Leading by example: The next steps for C40 city leaders
The fact that C40 members’ sustainable development activities have doubled to more than 8,000 over the last two years — including 1,534 actions directed specifically at improving urban transport — is a heartening sign. But the battle does not end there. More cities need to take action to truly scale up sustainable transport solutions throughout the world.
To that end, city leaders — both those inside and outside the C40 — can take a few immediate steps to improve climate resiliency and livability through sustainable transport. In particular, they should:
1. Think holistically: Cities must integrate transport solutions into their overall economic policy and urban development plans. Bogotá and Curitiba stand as great examples of cities that have integrated transport at the heart of city planning processes, becoming more inclusive and livable as a result.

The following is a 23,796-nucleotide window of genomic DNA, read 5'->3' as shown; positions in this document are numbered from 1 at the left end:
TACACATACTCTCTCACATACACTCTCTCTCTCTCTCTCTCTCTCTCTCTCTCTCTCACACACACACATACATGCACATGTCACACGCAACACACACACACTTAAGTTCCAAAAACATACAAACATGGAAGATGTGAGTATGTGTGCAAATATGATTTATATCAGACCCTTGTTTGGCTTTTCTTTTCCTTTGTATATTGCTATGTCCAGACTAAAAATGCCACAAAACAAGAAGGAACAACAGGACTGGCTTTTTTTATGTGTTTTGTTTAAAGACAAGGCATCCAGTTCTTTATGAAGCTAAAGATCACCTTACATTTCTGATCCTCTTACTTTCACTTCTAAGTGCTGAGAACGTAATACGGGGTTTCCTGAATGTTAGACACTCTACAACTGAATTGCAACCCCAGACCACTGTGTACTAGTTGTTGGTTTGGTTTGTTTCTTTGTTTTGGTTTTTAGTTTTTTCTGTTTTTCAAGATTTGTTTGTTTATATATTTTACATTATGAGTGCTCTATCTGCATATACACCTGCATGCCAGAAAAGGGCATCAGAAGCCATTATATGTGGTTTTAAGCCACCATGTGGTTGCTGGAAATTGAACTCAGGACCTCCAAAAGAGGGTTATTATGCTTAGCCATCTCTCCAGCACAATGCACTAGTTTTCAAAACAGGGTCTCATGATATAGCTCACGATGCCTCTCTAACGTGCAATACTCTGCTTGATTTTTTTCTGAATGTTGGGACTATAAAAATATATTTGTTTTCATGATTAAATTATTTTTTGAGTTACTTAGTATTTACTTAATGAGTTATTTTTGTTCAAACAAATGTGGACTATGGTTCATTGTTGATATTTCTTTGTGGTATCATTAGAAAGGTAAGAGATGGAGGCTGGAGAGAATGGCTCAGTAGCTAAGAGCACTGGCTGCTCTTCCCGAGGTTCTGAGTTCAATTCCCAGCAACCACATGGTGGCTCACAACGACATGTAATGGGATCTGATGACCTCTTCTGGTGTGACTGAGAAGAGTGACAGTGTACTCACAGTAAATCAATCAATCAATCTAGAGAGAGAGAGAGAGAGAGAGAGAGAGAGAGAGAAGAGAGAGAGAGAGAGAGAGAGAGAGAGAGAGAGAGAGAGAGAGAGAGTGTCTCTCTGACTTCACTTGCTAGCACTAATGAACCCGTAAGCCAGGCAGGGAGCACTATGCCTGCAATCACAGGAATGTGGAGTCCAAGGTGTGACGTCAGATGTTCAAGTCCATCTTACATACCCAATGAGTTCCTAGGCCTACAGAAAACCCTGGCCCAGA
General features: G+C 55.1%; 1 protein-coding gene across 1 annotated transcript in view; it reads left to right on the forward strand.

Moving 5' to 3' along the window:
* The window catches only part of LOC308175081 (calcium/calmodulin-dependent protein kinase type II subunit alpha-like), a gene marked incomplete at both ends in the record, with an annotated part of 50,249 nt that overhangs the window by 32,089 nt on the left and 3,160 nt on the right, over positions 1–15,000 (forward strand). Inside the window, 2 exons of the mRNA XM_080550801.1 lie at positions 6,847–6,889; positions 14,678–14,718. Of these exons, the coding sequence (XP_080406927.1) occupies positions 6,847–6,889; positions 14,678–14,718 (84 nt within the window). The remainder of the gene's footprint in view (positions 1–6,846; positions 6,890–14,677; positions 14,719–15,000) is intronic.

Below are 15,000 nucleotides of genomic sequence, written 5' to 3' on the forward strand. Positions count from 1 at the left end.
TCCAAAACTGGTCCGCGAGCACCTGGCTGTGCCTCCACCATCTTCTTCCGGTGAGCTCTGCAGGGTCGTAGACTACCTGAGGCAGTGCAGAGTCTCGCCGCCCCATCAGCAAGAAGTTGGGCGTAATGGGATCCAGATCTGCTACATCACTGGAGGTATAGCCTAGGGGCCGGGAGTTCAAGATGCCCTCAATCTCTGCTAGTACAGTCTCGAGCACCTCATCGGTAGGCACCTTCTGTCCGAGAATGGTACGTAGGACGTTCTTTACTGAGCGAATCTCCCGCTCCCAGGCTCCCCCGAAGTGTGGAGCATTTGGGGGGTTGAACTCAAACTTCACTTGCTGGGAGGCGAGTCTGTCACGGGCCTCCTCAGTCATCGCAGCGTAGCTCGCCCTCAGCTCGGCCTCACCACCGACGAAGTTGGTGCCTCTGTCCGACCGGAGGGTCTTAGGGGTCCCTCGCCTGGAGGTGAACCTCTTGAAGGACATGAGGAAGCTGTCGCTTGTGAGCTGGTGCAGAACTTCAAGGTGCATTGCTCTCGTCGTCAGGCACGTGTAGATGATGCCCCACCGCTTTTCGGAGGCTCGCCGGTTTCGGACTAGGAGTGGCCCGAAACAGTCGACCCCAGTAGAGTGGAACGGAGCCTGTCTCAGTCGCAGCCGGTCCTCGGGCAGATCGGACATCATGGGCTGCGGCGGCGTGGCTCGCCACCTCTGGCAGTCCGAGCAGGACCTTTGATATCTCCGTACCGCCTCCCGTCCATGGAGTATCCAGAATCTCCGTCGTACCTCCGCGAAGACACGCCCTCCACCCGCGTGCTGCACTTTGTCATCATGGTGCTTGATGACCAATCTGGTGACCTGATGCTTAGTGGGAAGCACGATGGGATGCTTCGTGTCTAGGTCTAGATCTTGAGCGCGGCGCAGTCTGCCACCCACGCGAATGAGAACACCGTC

2. Act strategically: Cities that engage in sustainability initiatives should collect and maintain better data on the impacts of these plans. One way to do so is for city leaders to commit to an internationally accepted greenhouse gas accounting mechanism, such as the Greenhouse Gas Protocol or the Global Protocol for community-scale greenhouse gas emissions. To build on this, they also must improve public access to data and foster the sharing of knowledge and best practices both within and between cities.
3. Greater leadership: City leaders have a prime opportunity to take action and show leadership at the upcoming Climate Summit 2014 in New York City, a key meeting organized by United Nations Secretary-General Ban Ki-Moon. Leaders should use this opportunity to come forward with clear commitments for creating more livable, resilient cities, including plans for sustainable transport solutions.
City leaders are playing an increasingly pivotal role in shaping the future of their cities, their countries and our planet. They can be at the heart of changing the paradigm of how we design and build our cities. Will they continue with business as usual? Or will they move in a new direction?